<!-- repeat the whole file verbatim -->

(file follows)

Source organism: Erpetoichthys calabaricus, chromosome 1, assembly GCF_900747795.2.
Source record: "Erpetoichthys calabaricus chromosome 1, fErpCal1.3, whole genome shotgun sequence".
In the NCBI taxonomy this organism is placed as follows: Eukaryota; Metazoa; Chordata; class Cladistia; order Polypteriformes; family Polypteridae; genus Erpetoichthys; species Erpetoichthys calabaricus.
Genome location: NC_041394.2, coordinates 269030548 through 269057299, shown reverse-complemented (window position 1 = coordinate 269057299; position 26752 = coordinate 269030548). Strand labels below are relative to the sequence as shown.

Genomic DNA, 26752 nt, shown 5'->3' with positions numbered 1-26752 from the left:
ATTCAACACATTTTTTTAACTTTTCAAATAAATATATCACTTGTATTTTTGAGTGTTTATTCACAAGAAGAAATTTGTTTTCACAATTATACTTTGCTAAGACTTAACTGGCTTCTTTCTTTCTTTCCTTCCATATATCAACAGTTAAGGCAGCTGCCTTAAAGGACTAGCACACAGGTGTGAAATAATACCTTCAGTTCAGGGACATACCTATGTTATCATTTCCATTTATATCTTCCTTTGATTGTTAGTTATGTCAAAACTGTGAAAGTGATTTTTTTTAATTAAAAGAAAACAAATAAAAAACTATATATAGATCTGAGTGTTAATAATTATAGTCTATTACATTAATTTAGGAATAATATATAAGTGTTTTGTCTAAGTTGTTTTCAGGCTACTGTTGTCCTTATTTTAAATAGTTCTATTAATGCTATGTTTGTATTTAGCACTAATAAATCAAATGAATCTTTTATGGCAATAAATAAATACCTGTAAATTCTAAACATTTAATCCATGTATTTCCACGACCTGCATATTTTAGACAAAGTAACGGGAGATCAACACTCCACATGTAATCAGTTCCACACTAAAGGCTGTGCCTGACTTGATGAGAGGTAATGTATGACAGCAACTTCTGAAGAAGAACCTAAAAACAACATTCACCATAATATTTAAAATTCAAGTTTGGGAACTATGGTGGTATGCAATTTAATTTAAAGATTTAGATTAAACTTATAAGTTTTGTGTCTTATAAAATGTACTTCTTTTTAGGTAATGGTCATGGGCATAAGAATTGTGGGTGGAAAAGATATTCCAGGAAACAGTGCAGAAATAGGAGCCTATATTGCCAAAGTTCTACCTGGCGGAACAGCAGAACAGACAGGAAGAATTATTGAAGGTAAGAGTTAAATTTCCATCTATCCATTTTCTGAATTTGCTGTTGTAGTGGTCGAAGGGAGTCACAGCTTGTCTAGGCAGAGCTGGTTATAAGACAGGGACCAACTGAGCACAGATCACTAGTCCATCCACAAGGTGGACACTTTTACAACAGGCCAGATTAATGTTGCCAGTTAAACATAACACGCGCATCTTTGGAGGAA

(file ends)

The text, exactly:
Source organism: Erpetoichthys calabaricus, chromosome 1, assembly GCF_900747795.2.
Source record: "Erpetoichthys calabaricus chromosome 1, fErpCal1.3, whole genome shotgun sequence".
In the NCBI taxonomy this organism is placed as follows: Eukaryota; Metazoa; Chordata; class Cladistia; order Polypteriformes; family Polypteridae; genus Erpetoichthys; species Erpetoichthys calabaricus.
Genome location: NC_041394.2, coordinates 269030548 through 269057299, shown reverse-complemented (window position 1 = coordinate 269057299; position 26752 = coordinate 269030548). Strand labels below are relative to the sequence as shown.

Genomic DNA, 26752 nt, shown 5'->3' with positions numbered 1-26752 from the left:
ATTCAACACATTTTTTTAACTTTTCAAATAAATATATCACTTGTATTTTTGAGTGTTTATTCACAAGAAGAAATTTGTTTTCACAATTATACTTTGCTAAGACTTAACTGGCTTCTTTCTTTCTTTCCTTCCATATATCAACAGTTAAGGCAGCTGCCTTAAAGGACTAGCACACAGGTGTGAAATAATACCTTCAGTTCAGGGACATACCTATGTTATCATTTCCATTTATATCTTCCTTTGATTGTTAGTTATGTCAAAACTGTGAAAGTGATTTTTTTTAATTAAAAGAAAACAAATAAAAAACTATATATAGATCTGAGTGTTAATAATTATAGTCTATTACATTAATTTAGGAATAATATATAAGTGTTTTGTCTAAGTTGTTTTCAGGCTACTGTTGTCCTTATTTTAAATAGTTCTATTAATGCTATGTTTGTATTTAGCACTAATAAATCAAATGAATCTTTTATGGCAATAAATAAATACCTGTAAATTCTAAACATTTAATCCATGTATTTCCACGACCTGCATATTTTAGACAAAGTAACGGGAGATCAACACTCCACATGTAATCAGTTCCACACTAAAGGCTGTGCCTGACTTGATGAGAGGTAATGTATGACAGCAACTTCTGAAGAAGAACCTAAAAACAACATTCACCATAATATTTAAAATTCAAGTTTGGGAACTATGGTGGTATGCAATTTAATTTAAAGATTTAGATTAAACTTATAAGTTTTGTGTCTTATAAAATGTACTTCTTTTTAGGTAATGGTCATGGGCATAAGAATTGTGGGTGGAAAAGATATTCCAGGAAACAGTGCAGAAATAGGAGCCTATATTGCCAAAGTTCTACCTGGCGGAACAGCAGAACAGACAGGAAGAATTATTGAAGGTAAGAGTTAAATTTCCATCTATCCATTTTCTGAATTTGCTGTTGTAGTGGTCGAAGGGAGTCACAGCTTGTCTAGGCAGAGCTGGTTATAAGACAGGGACCAACTGAGCACAGATCACTAGTCCATCCACAAGGTGGACACTTTTACAACAGGCCAGATTAATGTTGCCAGTTAAACATAACACGCGCATCTTTGGAGGAA